Saturday, November 12, 2011

Three Weeks with My Brother by Nicholas Sparks

A few years ago (quite a few actually), having just finished vacationing with our best friends at the Great Wolf Lodge, we were getting ready to head home from Kansas City. While it had been a fun vacation, all of us were tired. And a bit cranky. The kids were on the verge of shattering our nerves and I was praying the four hour ride home would be...peaceful.

"Have you read The Notebook?" asked my dear friend Amy, handing over her copy as we parted ways.

I'm not sure if my husband has ever forgiven me for completely ignoring the crying kids in the backseat while his wife read, sniffled, and cried for the duration of our trip home. (I think it's why he gets annoyed every time I try to force the DVD on him as well.) Anyway the point to this verbose anecdote? It was my introduction to Nicholas Sparks. And my sensitive soul was hooked on his works.

I'm a fan of Mr. Sparks, but I have to pace myself when reading (or watching) his creations. Since I'm likely to cry over a well-crafted soap commercial, you can imagine how I'm affected by A Walk to Remember. Needless to say, I greatly respect this author. So, when my good friend Diane brought me Three Weeks with My Brother by Nicholas and his brother, Micah, I was excited to read a piece of his non-fiction! This certainly wouldn't be a tear-jerker.

Au contraire.

The book intertwines a three-week trip that Nick embarks upon with his brother and his own personal history, beginning with his childhood. And while I dived into the book thinking, "How lucky for this guy to become an overnight success," I certainly have different sentiments now. Mr. Sparks writes about the human heart so beautifully because he himself has been struck by tragedy himself. And not just once. I'm fairly certain Nicholas Sparks would trade his fortune for the family members he's lost.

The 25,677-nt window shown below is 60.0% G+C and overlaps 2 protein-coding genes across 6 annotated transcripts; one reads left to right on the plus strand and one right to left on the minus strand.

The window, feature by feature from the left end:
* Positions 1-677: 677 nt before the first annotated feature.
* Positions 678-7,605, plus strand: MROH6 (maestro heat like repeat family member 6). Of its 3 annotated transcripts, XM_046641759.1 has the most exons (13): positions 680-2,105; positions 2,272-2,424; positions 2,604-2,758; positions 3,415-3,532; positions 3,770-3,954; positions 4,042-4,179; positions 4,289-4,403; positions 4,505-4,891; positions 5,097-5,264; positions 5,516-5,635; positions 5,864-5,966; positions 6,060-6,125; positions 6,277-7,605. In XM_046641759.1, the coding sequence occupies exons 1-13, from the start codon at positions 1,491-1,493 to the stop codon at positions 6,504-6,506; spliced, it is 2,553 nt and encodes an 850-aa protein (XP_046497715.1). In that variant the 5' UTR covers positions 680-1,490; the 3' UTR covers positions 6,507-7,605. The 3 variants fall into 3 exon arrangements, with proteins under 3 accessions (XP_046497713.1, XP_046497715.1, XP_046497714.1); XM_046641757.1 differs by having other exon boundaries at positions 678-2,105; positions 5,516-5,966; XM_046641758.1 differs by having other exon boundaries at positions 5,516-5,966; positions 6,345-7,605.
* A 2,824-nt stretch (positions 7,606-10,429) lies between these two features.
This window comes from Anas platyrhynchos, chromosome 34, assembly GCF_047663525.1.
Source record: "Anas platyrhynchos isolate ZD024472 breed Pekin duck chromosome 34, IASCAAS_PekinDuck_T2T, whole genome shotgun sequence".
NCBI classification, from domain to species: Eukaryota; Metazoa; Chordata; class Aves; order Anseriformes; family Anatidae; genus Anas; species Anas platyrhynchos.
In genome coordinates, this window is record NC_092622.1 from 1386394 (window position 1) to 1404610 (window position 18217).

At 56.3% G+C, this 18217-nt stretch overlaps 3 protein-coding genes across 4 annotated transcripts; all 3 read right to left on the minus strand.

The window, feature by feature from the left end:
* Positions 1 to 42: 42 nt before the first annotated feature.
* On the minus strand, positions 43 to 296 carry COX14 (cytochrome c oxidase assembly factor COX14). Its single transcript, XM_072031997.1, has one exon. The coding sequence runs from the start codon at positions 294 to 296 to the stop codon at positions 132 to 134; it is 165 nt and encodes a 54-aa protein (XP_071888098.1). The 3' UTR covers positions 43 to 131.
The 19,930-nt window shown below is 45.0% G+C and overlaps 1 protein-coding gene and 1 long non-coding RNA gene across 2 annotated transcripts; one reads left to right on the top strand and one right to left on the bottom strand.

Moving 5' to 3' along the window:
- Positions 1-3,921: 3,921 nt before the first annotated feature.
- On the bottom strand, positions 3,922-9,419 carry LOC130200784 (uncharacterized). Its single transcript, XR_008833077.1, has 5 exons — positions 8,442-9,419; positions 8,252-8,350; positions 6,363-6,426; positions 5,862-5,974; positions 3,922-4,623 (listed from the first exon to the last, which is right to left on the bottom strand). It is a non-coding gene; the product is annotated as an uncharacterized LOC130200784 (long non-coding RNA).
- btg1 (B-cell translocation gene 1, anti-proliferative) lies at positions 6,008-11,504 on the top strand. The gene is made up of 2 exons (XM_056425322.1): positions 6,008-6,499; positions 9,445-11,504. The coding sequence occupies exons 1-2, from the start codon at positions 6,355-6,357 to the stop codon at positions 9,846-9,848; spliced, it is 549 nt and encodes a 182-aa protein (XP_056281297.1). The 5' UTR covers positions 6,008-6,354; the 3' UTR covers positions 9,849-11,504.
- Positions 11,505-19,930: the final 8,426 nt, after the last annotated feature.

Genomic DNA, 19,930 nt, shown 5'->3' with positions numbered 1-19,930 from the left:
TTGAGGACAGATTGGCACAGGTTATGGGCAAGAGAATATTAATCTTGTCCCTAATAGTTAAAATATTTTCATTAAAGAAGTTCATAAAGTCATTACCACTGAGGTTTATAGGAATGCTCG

But don't think this is a sad book. It's not! There's actually a fair bit of humor. And this author is so talented that you think you're reading a travel/memoir, then all of the sudden, wham! You just learned a lesson about life...

I myself have been working, working, working. Trying to finish this project. Trying to get to that project. But not really living. And that's what Mr. Sparks was forgetting to do. Live. Enjoy the gift of life. And I'm sure this is the message he wants to pass on to everyone who reads his books.

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